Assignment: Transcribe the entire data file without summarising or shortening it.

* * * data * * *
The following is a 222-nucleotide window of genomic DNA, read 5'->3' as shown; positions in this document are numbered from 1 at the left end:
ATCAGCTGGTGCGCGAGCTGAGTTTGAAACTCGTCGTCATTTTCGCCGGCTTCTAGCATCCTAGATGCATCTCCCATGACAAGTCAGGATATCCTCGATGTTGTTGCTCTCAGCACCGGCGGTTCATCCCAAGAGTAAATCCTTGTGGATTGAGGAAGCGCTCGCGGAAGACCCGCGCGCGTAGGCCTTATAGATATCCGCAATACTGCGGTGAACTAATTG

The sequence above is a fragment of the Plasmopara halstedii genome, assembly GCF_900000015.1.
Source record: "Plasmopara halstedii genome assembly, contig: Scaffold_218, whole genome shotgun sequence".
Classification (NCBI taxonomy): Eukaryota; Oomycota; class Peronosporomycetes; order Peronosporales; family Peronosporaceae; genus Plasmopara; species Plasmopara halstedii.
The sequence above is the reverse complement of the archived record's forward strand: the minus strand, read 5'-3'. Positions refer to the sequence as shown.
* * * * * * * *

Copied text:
The following is a 222-nucleotide window of genomic DNA, read 5'->3' as shown; positions in this document are numbered from 1 at the left end:
ATCAGCTGGTGCGCGAGCTGAGTTTGAAACTCGTCGTCATTTTCGCCGGCTTCTAGCATCCTAGATGCATCTCCCATGACAAGTCAGGATATCCTCGATGTTGTTGCTCTCAGCACCGGCGGTTCATCCCAAGAGTAAATCCTTGTGGATTGAGGAAGCGCTCGCGGAAGACCCGCGCGCGTAGGCCTTATAGATATCCGCAATACTGCGGTGAACTAATTG

The sequence above is a fragment of the Plasmopara halstedii genome, assembly GCF_900000015.1.
Source record: "Plasmopara halstedii genome assembly, contig: Scaffold_218, whole genome shotgun sequence".
Classification (NCBI taxonomy): Eukaryota; Oomycota; class Peronosporomycetes; order Peronosporales; family Peronosporaceae; genus Plasmopara; species Plasmopara halstedii.
The sequence above is the reverse complement of the archived record's forward strand: the minus strand, read 5'-3'. Positions refer to the sequence as shown.